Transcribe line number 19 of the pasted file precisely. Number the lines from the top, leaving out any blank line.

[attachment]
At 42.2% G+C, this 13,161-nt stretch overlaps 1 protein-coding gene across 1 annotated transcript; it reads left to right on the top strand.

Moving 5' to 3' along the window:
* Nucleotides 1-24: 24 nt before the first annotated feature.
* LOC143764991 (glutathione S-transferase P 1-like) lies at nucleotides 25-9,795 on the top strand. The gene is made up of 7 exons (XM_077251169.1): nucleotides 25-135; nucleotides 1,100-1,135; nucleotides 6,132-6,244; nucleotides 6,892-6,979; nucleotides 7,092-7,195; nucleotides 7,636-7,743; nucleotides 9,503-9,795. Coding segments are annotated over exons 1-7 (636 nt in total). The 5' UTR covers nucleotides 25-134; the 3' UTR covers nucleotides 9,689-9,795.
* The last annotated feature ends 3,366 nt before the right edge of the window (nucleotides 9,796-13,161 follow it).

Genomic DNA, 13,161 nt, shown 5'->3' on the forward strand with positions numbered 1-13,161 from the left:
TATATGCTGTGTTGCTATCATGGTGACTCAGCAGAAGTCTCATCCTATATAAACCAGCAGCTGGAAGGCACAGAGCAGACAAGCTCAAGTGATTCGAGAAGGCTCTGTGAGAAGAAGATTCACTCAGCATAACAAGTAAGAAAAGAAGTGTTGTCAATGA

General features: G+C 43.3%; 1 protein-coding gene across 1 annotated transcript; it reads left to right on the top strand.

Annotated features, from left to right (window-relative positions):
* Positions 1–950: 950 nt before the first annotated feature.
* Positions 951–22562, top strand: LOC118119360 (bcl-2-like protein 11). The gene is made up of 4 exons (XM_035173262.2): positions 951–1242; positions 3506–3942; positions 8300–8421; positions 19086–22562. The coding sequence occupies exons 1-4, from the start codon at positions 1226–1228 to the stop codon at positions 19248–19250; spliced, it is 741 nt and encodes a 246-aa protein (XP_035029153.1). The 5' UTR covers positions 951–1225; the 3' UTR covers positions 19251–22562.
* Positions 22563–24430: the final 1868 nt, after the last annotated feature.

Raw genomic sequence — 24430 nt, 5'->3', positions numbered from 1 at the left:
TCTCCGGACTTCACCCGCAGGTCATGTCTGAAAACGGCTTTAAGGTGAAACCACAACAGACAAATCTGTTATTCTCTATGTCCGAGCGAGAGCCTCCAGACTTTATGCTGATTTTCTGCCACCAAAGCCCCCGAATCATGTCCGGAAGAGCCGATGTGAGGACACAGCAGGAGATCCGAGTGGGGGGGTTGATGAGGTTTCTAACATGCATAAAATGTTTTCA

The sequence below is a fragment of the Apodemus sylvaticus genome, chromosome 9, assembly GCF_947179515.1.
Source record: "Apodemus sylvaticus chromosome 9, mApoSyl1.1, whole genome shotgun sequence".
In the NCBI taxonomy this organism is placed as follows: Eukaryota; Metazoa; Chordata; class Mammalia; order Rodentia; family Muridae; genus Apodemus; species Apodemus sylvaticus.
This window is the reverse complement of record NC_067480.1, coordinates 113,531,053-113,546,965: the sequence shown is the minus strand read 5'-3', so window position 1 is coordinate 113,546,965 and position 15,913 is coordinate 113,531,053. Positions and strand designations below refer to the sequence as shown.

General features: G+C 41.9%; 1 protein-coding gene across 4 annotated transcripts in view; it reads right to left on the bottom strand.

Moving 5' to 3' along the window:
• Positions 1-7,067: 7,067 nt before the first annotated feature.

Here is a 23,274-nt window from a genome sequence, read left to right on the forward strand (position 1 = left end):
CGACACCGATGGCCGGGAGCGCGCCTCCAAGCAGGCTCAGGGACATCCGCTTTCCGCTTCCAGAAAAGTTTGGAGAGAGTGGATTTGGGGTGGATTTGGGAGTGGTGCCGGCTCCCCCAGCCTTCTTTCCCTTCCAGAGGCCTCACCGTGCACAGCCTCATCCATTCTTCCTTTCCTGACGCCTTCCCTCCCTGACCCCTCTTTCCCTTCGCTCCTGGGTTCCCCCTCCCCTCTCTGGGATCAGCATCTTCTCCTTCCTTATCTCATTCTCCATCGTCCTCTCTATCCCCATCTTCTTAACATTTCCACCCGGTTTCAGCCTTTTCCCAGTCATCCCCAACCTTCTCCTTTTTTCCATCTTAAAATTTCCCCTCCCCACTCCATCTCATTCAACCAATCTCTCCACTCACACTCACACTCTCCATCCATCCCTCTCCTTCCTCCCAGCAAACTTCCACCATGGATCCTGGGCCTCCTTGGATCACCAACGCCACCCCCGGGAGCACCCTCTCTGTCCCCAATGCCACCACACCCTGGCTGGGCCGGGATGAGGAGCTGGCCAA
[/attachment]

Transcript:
General features: G+C 41.9%; 1 protein-coding gene across 4 annotated transcripts in view; it reads right to left on the bottom strand.